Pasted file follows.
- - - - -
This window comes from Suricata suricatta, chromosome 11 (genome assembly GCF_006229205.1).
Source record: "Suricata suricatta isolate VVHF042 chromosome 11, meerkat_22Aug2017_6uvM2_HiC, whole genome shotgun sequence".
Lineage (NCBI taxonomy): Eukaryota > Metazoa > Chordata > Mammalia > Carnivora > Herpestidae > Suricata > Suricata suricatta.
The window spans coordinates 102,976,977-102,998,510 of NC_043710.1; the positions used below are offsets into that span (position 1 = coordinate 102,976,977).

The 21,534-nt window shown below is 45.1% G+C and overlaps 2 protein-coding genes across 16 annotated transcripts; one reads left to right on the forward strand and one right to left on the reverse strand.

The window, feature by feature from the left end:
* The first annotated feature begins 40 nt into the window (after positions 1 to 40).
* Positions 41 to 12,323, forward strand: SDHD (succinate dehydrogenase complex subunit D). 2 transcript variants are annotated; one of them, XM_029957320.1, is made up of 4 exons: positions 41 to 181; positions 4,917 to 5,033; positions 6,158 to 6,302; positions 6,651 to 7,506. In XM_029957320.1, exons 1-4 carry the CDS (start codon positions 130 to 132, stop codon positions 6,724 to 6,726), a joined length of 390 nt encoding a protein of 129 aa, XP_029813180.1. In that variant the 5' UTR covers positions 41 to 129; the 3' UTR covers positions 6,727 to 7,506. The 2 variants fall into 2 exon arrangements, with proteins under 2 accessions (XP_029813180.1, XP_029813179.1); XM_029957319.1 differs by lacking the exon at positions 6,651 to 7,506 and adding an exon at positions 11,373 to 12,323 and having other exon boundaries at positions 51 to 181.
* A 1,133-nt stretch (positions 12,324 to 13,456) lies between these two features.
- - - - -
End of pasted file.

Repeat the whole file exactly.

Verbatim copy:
This window comes from Suricata suricatta, chromosome 11 (genome assembly GCF_006229205.1).
Source record: "Suricata suricatta isolate VVHF042 chromosome 11, meerkat_22Aug2017_6uvM2_HiC, whole genome shotgun sequence".
Lineage (NCBI taxonomy): Eukaryota > Metazoa > Chordata > Mammalia > Carnivora > Herpestidae > Suricata > Suricata suricatta.
The window spans coordinates 102,976,977-102,998,510 of NC_043710.1; the positions used below are offsets into that span (position 1 = coordinate 102,976,977).

The 21,534-nt window shown below is 45.1% G+C and overlaps 2 protein-coding genes across 16 annotated transcripts; one reads left to right on the forward strand and one right to left on the reverse strand.

The window, feature by feature from the left end:
* The first annotated feature begins 40 nt into the window (after positions 1 to 40).
* Positions 41 to 12,323, forward strand: SDHD (succinate dehydrogenase complex subunit D). 2 transcript variants are annotated; one of them, XM_029957320.1, is made up of 4 exons: positions 41 to 181; positions 4,917 to 5,033; positions 6,158 to 6,302; positions 6,651 to 7,506. In XM_029957320.1, exons 1-4 carry the CDS (start codon positions 130 to 132, stop codon positions 6,724 to 6,726), a joined length of 390 nt encoding a protein of 129 aa, XP_029813180.1. In that variant the 5' UTR covers positions 41 to 129; the 3' UTR covers positions 6,727 to 7,506. The 2 variants fall into 2 exon arrangements, with proteins under 2 accessions (XP_029813180.1, XP_029813179.1); XM_029957319.1 differs by lacking the exon at positions 6,651 to 7,506 and adding an exon at positions 11,373 to 12,323 and having other exon boundaries at positions 51 to 181.
* A 1,133-nt stretch (positions 12,324 to 13,456) lies between these two features.